It’s Donald Trump’s party now, but Republicans are still struggling with what that means. The primaries weren’t especially kind to insurgent candidates who imitated the president’s brash style — albeit almost uniformly without his humor or marketing flare — or wrapped themselves in the MAGA flag.

That’s not to say Trump didn’t have an outsized influence in the party’s nominating contests this year. He most certainly did, as Ron DeSantis, Brian Kemp and Kris Kobach — the Republican gubernatorial nominees in Florida, Georgia and Kansas, respectively — can all attest. So can soon-to-be former Rep. Mark Sanford of South Carolina.

When Alabama’s Rep. Martha Roby was seen as insufficiently loyal to Trump, she was forced into a primary runoff against a recent former Democrat. After Trump endorsed he, she won that second round of voting easily. In nearly 20 contested primary where Trump took a side, only billionaire Foster Friess, running for the GOP nod for governor of Wyoming, lost. The rest won.

These candidates weren’t always the Trumpiest available, however. He stayed quiet in the Arizona primary to replace retiring Sen. Jeff Flake, letting Rep. Martha McSally beat Trump acolytes former state Sen. Kelli Ward and erstwhile Maricopa County Sheriff Joe Arpaio.  Trump issued an anti-endorsement in West Virginia, telling Republicans not to vote for Don Blankenship of ‘Cocaine Mitch’ fame.

Many of these oddballs exhibited Trump’s vices without possessing any of his virtues. But they are precisely the type of candidates former White House chief strategist Steve Bannon would have embraced in his bid to upend the Republican establishment. The fact that Trump sided with that establishment is among the top reasons the GOP has a shot at retaining the Senate even as control of the House slips away.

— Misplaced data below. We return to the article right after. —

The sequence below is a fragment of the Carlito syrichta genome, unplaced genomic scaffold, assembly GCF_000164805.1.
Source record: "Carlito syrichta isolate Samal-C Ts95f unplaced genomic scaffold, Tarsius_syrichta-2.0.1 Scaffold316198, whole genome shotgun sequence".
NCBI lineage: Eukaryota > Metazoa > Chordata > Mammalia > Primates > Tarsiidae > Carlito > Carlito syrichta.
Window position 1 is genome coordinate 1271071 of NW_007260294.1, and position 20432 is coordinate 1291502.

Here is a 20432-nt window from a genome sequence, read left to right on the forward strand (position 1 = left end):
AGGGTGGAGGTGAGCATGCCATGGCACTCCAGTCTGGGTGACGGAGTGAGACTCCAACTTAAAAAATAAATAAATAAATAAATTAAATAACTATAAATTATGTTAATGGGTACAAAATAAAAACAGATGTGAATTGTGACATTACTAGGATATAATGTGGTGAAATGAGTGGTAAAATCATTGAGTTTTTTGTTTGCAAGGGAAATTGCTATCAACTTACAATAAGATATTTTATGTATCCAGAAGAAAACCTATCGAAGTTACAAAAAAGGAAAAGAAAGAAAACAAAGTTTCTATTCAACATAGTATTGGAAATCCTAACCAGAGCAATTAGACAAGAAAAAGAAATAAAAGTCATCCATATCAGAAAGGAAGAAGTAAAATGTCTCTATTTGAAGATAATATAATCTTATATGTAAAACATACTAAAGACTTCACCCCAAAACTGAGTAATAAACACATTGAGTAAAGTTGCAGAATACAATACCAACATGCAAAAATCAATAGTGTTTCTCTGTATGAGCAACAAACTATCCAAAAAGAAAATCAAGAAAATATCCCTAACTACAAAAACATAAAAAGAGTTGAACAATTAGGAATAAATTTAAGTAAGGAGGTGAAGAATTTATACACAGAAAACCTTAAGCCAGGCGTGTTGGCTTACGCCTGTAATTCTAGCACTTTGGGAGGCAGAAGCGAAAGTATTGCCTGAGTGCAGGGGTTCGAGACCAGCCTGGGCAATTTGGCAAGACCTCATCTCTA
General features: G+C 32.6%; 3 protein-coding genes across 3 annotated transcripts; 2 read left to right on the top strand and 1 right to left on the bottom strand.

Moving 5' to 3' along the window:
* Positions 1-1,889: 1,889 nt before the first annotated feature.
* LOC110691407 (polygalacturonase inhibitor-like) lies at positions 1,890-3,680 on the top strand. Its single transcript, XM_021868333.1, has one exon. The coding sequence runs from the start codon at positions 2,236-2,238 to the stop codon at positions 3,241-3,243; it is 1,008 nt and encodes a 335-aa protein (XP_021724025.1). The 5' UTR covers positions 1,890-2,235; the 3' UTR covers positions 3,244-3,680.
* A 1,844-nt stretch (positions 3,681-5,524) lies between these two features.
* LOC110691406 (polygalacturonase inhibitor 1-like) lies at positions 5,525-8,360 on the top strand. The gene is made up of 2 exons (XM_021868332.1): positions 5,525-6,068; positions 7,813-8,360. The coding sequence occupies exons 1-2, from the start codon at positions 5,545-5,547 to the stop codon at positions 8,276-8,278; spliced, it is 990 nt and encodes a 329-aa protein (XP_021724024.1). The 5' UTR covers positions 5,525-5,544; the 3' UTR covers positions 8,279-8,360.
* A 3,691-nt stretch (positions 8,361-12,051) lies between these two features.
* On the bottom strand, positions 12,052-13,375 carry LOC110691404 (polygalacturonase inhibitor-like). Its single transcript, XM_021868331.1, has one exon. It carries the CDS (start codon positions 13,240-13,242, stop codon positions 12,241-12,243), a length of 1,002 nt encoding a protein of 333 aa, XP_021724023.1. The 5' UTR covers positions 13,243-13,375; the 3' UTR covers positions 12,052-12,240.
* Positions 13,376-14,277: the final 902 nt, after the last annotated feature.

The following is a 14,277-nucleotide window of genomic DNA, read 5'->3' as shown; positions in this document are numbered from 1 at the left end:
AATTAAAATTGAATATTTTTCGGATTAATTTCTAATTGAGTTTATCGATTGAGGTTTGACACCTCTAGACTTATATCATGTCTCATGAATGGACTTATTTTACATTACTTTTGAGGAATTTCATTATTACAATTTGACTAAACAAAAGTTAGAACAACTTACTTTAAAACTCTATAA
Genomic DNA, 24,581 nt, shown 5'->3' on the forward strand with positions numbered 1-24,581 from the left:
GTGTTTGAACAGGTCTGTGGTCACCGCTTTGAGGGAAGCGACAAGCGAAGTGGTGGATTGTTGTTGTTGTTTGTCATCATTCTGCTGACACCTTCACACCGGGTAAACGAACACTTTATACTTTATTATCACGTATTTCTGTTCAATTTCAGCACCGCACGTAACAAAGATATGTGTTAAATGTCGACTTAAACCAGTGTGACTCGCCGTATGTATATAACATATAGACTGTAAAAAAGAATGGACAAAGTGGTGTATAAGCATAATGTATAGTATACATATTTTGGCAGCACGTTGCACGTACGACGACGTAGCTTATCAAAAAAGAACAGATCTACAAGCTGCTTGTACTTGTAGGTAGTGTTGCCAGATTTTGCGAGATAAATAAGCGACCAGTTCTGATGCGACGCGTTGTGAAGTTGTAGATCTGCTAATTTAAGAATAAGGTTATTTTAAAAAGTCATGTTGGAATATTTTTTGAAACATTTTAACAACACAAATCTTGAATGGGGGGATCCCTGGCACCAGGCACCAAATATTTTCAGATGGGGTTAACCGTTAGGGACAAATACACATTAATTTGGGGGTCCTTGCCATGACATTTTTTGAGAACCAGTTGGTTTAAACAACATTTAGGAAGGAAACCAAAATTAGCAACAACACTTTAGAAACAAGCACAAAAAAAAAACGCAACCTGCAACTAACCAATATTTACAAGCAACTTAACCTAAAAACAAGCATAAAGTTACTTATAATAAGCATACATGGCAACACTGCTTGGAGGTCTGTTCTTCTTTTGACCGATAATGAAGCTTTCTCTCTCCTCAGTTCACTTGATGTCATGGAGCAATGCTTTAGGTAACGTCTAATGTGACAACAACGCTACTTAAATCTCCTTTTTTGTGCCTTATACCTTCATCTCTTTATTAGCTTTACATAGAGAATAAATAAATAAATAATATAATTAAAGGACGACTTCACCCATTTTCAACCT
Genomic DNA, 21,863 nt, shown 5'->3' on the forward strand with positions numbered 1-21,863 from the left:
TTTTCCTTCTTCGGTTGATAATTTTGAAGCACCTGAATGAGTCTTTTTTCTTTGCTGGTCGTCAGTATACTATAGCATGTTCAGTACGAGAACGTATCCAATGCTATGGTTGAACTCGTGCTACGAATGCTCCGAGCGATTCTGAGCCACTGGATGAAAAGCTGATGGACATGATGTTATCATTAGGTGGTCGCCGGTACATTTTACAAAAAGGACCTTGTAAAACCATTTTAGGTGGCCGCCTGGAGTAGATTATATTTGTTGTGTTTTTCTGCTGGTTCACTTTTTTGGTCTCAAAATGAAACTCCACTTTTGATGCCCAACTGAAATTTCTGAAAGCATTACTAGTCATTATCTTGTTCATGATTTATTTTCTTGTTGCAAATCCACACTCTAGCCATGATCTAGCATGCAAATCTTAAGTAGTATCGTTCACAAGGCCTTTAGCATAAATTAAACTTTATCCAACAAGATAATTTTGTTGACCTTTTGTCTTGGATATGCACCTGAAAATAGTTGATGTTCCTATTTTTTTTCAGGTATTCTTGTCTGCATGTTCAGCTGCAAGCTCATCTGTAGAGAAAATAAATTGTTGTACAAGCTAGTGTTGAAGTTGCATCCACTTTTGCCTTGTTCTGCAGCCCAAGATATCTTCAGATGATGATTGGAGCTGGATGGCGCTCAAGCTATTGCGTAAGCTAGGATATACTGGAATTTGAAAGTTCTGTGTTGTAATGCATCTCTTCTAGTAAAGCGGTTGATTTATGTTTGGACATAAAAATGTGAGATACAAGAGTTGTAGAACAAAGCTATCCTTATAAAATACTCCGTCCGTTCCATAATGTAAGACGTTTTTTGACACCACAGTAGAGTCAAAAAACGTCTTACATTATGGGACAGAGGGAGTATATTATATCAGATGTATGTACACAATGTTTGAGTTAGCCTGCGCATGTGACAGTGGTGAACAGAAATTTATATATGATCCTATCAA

Trump’s populism and nationalism are still slowly seeping through the Republican Party. Kobach was a leading immigration restrictionist even before the president was active in politics. But after losing what should have been a safe Senate seat in Alabama, they are increasingly doing it without candidates like Roy Moore.

Still, Trump is a liability to Republicans in many of the races that will decide the composition of the next Congress. The president’s party historically does poorly in the first midterm election. Antipathy toward this president specifically is driving a suburban revolt against Republicans, especially among women and college-educated whites.

That’s why Politico described endangered incumbents like Rep. Dave Brat of Virginia as leading a ‘double life.’ Brat was in many respects Trump before Trump — someone who understood the power of the immigration issue and used it to defeat a party leader in the primary. More exactly, he was a transitional figure in the Tea Party’s shift from constitutionalism and free-market orthodoxy to Trumpian populism.

Elected in a Republican wave year, Brat is for the first time being weighed down by an unpopular president who nevertheless remains beloved by the base. So what does he do? Like Republicans in swing districts under a president as unconventional as George W. Bush, he walks the tightrope.

Republicans want a congressman who will fight alongside Trump. Democrats want Trump impeached and driven from office. Brat has to convince whatever middle still exists that he is serious about governing and delivering results for the district.

It is often a losing battle. The most conservative Democrats were defeated in 1994, 2010 and 2014, powerless to resist electoral rebukes of their president’s party. The most liberal Republicans, including the last of the Rockefellerites in Lincoln Chafee (who was at least good on the Iraq war), were unseated in 2006 and 2008, as hope and change overtook them.

At some point, however, the Republican Party will either integrate Trumpism or it won’t. The Rust Belt, the region that won Trump the White House, is moving back toward the Democrats. Blue-collar turnout has lagged in some special elections. Midterm setbacks are normal. The challenges facing the GOP are less so, with unique Trump-era opportunities to meet them.

W. James Antle III is politics editor of the Washington Examiner and author of Devouring Freedom: Can Big Government Ever Be Stopped?